Rae-Lynn Hee: I was lost – really lost!
by Glen Doss, Major –
As the prison Bible study ended, the young woman shuffled sadly from the room. The image of her newborn son was haunting her.
“I felt so beaten down and hopeless,” recalls Rae-Lynn, 42. “I thought I would never see him again. I had not yet been sentenced, so I had no idea when I was going to be released. I lay in my bed and sobbed and sobbed, thinking: ‘God can’t get me out of this.’ Then a Scripture from Hebrews came to me: ‘I will never leave you or forsake you.’ I heard a voice speak those words to me, and I knew I couldn’t give up.”
Rae-Lynn’s journey to faith began at her childhood home in Oahu where domestic violence reigned. “I remember feeling like we were always walking on eggshells when my dad came home from work. When he argued with my mom, he would sometimes turn on me; it was pretty scary. It was a godless household.”
She remained an honor student until high school, when she “was determined to hang out, be part of the in crowd. I got all that but my grades dropped,” she says. She attributed this to her boyfriend’s abusive behavior toward her.
After high school Rae-Lynn obtained a two-year business college degree which opened the door to some good jobs. Then, at age 26, in an effort to lose weight, she used “ice,” a very addictive form of crystal meth.
She quickly became addicted. “I realize now I was in big trouble and just didn’t see it. I had drugs in my desk at work. I was using throughout the day–– every day. I eventually got fired; then I just spiraled downward. Every job after this didn’t last. I was lost—really lost!”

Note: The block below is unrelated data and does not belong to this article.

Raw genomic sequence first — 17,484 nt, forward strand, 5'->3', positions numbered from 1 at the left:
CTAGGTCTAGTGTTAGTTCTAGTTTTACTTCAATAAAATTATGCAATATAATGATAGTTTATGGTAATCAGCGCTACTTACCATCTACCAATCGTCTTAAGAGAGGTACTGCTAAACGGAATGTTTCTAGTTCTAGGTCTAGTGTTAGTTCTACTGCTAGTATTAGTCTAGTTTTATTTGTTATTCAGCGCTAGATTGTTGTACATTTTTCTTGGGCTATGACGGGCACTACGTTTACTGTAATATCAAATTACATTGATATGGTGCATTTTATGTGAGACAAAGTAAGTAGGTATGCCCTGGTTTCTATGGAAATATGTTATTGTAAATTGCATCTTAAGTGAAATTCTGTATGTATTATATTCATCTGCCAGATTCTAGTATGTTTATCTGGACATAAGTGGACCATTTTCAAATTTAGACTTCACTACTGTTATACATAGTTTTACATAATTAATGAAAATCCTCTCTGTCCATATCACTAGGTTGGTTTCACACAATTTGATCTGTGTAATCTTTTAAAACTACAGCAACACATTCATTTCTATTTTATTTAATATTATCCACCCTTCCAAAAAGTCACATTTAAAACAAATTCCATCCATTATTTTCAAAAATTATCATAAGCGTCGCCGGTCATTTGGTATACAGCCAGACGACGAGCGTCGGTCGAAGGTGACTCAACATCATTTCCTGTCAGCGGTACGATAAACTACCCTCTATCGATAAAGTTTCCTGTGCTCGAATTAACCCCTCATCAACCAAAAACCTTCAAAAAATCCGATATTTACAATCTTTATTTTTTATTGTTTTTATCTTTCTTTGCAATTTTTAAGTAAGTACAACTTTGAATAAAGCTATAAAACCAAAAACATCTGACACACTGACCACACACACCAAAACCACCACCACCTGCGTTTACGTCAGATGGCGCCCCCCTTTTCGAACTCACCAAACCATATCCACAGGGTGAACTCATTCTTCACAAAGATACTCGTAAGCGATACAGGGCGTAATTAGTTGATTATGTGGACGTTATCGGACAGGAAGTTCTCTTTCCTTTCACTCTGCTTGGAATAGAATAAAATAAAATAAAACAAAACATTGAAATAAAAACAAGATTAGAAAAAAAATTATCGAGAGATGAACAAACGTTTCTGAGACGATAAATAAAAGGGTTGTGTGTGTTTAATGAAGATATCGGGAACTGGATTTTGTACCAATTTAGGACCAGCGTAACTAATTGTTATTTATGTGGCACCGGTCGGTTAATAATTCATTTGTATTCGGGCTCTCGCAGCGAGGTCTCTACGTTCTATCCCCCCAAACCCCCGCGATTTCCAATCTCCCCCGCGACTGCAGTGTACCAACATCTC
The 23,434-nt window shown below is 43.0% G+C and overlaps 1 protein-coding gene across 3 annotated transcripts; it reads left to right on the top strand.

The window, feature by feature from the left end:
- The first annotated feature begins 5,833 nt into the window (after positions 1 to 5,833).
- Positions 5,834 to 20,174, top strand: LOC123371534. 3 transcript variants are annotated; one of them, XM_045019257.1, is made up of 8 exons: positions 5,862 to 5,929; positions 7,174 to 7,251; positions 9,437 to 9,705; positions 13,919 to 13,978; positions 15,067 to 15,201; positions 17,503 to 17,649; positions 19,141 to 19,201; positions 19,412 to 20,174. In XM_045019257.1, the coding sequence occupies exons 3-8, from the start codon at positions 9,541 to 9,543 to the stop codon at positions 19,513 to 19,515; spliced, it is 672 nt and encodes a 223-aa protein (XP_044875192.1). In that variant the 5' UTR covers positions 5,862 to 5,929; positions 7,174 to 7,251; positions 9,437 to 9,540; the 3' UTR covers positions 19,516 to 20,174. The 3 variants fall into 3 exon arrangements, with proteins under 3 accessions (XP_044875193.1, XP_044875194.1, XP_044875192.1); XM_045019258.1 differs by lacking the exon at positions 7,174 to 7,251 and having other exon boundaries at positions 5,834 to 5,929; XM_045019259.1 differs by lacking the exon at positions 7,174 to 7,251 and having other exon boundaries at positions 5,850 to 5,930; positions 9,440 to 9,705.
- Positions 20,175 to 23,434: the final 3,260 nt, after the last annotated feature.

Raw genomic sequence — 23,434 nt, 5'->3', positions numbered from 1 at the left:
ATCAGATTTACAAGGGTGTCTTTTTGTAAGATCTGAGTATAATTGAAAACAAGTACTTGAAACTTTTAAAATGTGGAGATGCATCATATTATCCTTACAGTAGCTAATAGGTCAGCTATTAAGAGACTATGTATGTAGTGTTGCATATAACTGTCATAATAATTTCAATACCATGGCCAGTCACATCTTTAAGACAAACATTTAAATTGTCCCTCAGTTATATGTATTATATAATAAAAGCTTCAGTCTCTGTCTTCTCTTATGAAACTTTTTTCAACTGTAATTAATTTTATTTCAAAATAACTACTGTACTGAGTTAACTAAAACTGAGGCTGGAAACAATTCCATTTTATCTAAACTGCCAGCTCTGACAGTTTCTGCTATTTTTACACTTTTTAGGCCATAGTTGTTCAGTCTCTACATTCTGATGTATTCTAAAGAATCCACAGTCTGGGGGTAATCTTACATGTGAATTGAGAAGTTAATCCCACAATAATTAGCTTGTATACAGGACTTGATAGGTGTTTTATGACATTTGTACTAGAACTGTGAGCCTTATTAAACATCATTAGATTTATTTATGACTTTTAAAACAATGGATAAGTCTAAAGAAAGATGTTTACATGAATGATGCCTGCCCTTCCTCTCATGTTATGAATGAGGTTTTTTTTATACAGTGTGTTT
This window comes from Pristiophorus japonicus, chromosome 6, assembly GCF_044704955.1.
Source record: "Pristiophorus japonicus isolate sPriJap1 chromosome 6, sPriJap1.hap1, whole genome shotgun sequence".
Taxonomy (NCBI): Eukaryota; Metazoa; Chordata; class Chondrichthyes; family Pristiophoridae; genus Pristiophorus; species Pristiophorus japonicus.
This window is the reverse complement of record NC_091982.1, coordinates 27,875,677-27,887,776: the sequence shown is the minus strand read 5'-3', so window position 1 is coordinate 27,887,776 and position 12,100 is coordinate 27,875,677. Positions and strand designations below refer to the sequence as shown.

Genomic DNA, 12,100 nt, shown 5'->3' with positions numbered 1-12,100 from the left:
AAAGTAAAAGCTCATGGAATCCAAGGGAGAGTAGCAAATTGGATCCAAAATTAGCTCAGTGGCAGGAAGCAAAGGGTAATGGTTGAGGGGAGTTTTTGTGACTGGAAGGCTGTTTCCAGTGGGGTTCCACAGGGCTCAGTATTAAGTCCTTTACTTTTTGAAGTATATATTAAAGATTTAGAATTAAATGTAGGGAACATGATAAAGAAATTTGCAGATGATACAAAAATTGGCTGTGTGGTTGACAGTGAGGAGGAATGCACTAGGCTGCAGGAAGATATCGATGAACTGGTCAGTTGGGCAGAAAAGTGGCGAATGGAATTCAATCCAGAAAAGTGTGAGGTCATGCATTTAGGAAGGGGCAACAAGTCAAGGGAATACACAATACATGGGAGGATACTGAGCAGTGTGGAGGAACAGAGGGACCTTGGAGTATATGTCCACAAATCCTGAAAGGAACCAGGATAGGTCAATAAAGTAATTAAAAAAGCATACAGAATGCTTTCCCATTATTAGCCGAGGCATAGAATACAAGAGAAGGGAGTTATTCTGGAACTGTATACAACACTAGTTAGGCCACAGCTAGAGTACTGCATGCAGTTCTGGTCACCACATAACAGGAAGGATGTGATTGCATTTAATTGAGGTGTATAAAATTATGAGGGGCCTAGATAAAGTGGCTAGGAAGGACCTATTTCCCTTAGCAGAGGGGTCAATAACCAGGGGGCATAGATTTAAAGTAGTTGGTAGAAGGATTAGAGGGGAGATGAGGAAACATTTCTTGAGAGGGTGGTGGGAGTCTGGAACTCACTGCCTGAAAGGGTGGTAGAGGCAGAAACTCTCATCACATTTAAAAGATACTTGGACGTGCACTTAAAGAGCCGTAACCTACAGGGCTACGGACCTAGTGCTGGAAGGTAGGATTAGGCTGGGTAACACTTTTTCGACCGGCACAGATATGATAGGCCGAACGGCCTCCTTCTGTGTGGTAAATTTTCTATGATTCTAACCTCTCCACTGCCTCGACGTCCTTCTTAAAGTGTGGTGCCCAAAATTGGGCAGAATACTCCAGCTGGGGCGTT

Moving back in with her parents, Rae-Lynn tried to clean up her act. Things started going pretty well; she got a good job. Then, three years later, she relapsed and turned again to drugs.
At 31, she took up with a man who was “a chronic [drug] user and an ex-con,” she says. “He specialized in stealing cars. I was captivated by the lifestyle. This lasted for four or five years.”
Eventually, both were caught. At age 35 and five months pregnant, Rae-Lynn went to prison. With every intention of putting her child up for adoption, she pranced into prison, thinking, “Hey, I can live this way; this is an easy life.” But, she adds, she was also pondering: “What do I have to offer this child? I’m a nobody, a drug addict.
“Yet, when I finally got to hold my son,” she explains, “everything changed. I remember the moment vividly. He was upset because the nurse had wakened him. As she placed him in my arms he screamed bloody murder. I said something like: ‘Oh, honey. It’s okay’—he stopped crying immediately and went back to sleep. The doctor remarked: ‘Wow! He knows you’re his mother!’ I thought: ‘That’s right. This is my son; he knows me.’ From that moment forward I told myself: ‘I don’t care what I have to do, this child is going to be under my care. I’m going to be his mother.’ The idea of adoption just flew out the window.
“As I turned to leave, the realization hit me: I was leaving my child, not knowing where he was going to go, what was going to happen to him; and it was all due to drugs! I cried my heart out!”
Upon her return, Rae-Lynn found she had been relocated to a different cubicle where she encountered two women grounded in their faith. As they spoke to her about the Lord, Rae-Lynn listened attentively. There was “one in particular,” she says, “who led me to God. She encouraged me to study the Bible and attend church. Desperate, I made a decision to surrender my life to God.”
Sentenced to two years, Rae-Lynn was told that if she were accepted into a treatment program she could be released early. She prayed and prayed. “God opened the door by way of The Salvation Army Women’s Way Program,” she insists. In 1998, after just five months in prison, Rae-Lynn was released to Women’s Way in Honolulu. “The program permitted me to bond with my son; I will always be grateful to The Salvation Army,” she says humbly.
“There I learned how to be a parent and how to better communicate and express myself. I grew in my faith. Over time my thinking became healthier. I looked forward to the worship services and gained a close friend in Chaplain Jan [Young]. She remains one of my good friends.
“People are completely amazed when they find out about my past; they can’t imagine me living that lifestyle. I was this materialistic, self-centered girl, but my goal today is to live for God. I want to glorify him. I want to live in such a way that will lead others to want to know him.”